A Study of Antihypertensive Drugs and Depressive Symptoms (SADD-Sx) in patients treated with a calcium antagonist versus an atenolol hypertension Treatment Strategy in the International Verapamil SR-Trandolapril Study (INVEST)

Psychosom Med. May-Jun 2005;67(3):398-406. doi: 10.1097/01.psy.0000160468.69451.7f.


Background: The International Verapamil/Trandolapril Study (INVEST) demonstrated comparable efficacy between verapamil SR and atenolol antihypertensive treatment strategies for clinical outcomes and blood pressure (BP) control in hypertensive patients with coronary artery disease (N = 22,576). Effects of these antihypertension strategies on mood-related issues are not well understood.

Objectives: The objectives of this study were 1) to compare depressive symptoms by strategy and 2) to identify predictors of depressive symptoms in INVEST patients after 1 year of follow up.

Design, setting, and patients: Depressive symptoms were assessed in a subset (N = 2317) of consecutively randomized U.S. patients enrolled between April 1, 1999, and October 31, 1999. Patients were mailed surveys after randomization and after 1 year of treatment.

Intervention: Patients were assigned to either a verapamil SR or atenolol strategy to achieve Joint National Committee on Prevention, Detection, Evaluation, and Treatment of High Blood Pressure BP goals. Trandolapril and/or hydrochlorothiazide were recommended as add-on agents.

Main outcome measure: Depressive symptoms were measured by the Center for Epidemiologic Studies-Depression (CES-D) scale.

Results: CES-D scores improved 1.45 points (p < .001) after 1 year in patients assigned to the verapamil SR strategy, whereas a nonsignificant improvement was observed in patients assigned to the atenolol strategy (0.27 points, p = .44). Predictors of higher depressive symptoms were higher baseline CES-D score (p < .001), history of depression diagnosis (p = .03), history of stroke (p < .001), and assignment to the atenolol strategy (p < .001).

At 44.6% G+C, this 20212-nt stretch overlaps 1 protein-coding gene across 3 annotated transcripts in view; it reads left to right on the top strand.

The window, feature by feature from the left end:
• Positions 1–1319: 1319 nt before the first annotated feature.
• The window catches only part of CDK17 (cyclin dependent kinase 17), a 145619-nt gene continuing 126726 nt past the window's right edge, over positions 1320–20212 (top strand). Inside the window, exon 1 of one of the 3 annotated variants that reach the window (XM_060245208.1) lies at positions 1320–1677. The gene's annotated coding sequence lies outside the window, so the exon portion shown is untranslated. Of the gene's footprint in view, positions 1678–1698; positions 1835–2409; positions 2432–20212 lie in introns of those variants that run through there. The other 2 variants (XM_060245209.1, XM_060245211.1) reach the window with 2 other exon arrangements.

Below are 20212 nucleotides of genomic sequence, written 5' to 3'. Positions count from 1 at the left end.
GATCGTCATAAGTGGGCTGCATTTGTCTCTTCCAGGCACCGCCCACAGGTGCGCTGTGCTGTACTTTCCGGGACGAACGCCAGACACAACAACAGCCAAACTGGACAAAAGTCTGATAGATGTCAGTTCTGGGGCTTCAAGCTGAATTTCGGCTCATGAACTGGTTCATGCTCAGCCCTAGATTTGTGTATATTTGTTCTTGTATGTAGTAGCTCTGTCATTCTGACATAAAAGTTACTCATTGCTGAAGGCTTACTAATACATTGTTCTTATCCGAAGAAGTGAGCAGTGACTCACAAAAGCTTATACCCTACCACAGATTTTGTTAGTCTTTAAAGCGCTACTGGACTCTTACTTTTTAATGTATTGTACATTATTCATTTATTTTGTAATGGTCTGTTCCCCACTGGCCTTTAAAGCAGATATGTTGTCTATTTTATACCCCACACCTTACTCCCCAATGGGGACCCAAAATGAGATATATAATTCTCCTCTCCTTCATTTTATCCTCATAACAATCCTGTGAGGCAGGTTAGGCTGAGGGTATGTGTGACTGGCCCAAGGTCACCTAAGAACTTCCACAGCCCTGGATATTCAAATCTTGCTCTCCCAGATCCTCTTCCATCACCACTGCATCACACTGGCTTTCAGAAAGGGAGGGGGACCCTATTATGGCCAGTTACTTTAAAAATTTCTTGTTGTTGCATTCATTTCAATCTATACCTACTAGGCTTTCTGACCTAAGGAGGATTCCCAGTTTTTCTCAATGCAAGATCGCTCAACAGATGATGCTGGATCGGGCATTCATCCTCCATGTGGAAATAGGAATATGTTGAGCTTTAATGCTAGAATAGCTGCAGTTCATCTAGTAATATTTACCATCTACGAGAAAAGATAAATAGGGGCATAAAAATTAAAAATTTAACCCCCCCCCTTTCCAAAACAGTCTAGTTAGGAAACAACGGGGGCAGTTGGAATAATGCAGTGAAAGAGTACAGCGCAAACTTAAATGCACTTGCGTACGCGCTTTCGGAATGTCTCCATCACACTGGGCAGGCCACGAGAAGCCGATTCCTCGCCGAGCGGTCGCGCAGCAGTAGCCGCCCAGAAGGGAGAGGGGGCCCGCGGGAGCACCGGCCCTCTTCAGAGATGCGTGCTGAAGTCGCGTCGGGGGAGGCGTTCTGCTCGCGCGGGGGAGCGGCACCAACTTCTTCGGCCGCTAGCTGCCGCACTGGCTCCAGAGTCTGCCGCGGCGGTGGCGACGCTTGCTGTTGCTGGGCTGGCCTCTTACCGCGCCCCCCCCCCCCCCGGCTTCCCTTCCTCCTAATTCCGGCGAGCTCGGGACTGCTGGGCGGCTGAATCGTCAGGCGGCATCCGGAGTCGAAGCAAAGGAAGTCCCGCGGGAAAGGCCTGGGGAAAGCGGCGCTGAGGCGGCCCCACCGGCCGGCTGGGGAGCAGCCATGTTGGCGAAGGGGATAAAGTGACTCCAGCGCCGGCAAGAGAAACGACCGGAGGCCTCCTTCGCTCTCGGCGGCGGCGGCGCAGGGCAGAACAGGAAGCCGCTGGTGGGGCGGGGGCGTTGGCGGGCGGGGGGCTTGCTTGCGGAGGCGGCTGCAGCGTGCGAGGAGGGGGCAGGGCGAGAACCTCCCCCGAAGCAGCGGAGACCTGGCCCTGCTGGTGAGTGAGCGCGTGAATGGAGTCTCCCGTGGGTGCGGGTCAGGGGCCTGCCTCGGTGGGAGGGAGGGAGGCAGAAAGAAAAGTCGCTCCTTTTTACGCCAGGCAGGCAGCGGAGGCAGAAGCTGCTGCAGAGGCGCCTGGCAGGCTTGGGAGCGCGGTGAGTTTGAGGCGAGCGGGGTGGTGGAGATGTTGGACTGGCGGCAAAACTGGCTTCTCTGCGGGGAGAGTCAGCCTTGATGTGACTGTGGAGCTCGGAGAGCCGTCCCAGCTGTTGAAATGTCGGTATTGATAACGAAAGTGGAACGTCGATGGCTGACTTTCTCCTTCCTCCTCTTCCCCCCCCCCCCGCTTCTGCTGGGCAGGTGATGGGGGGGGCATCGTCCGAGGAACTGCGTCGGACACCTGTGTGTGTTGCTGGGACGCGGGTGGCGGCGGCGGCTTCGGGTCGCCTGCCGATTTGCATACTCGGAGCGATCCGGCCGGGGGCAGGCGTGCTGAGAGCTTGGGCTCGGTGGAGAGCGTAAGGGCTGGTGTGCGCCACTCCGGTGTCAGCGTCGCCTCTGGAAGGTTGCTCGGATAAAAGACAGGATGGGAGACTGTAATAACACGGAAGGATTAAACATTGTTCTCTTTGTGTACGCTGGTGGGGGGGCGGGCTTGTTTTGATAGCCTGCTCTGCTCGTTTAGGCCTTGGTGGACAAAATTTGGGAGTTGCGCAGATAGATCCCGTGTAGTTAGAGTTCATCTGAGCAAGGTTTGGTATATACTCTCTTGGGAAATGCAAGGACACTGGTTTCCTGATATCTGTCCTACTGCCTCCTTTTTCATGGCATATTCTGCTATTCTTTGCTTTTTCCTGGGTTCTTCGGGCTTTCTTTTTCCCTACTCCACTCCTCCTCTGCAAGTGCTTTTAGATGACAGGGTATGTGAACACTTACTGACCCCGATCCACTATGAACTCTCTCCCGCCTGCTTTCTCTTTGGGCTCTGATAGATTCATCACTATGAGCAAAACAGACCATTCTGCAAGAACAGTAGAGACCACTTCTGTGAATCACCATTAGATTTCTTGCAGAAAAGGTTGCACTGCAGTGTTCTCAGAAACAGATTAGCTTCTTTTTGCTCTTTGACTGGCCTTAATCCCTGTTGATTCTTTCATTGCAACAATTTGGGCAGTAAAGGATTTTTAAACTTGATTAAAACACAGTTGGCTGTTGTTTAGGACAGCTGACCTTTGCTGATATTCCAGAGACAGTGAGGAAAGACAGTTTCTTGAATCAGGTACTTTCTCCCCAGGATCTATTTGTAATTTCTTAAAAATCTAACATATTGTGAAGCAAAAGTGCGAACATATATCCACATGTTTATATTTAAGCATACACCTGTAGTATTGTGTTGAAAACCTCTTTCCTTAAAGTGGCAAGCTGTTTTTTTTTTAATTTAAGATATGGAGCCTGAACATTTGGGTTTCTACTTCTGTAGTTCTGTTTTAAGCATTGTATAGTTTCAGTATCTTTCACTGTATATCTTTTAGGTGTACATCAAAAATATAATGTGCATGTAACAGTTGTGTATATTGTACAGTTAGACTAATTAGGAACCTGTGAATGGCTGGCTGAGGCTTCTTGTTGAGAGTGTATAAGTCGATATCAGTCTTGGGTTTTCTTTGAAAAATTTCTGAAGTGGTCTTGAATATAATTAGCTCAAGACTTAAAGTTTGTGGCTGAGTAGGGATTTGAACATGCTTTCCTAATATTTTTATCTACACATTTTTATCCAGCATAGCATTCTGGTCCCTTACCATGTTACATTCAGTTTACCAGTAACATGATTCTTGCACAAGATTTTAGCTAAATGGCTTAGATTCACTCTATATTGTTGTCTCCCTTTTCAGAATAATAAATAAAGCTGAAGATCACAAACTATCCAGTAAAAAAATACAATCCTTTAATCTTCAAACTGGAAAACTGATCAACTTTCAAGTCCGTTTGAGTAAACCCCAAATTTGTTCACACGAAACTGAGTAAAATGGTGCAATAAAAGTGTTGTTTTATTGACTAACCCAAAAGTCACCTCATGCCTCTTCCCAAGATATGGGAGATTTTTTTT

Conclusions: A verapamil SR strategy is a viable alternative to beta-blocker therapy for hypertensive patients with coronary artery disease, especially those at risk of depression.

Publication types

  • Comparative Study
  • Research Support, Non-U.S. Gov't

MeSH terms

  • Adrenergic beta-Antagonists / adverse effects
  • Aged
  • Antihypertensive Agents / adverse effects*
  • Atenolol / adverse effects*
  • Blood Pressure / drug effects
  • Calcium Channel Blockers / adverse effects
  • Coronary Artery Disease / complications
  • Coronary Artery Disease / drug therapy*
  • Depressive Disorder / chemically induced*
  • Depressive Disorder / etiology
  • Female
  • Follow-Up Studies
  • Health Surveys
  • Humans
  • Hydrochlorothiazide / therapeutic use
  • Hypertension / complications
  • Hypertension / drug therapy*
  • Indoles / therapeutic use
  • Male
  • Middle Aged
  • Randomized Controlled Trials as Topic
  • Risk Factors
  • Treatment Outcome
  • Verapamil / adverse effects*


  • Adrenergic beta-Antagonists
  • Antihypertensive Agents
  • Calcium Channel Blockers
  • Indoles
  • Hydrochlorothiazide
  • trandolapril
  • Atenolol
  • Verapamil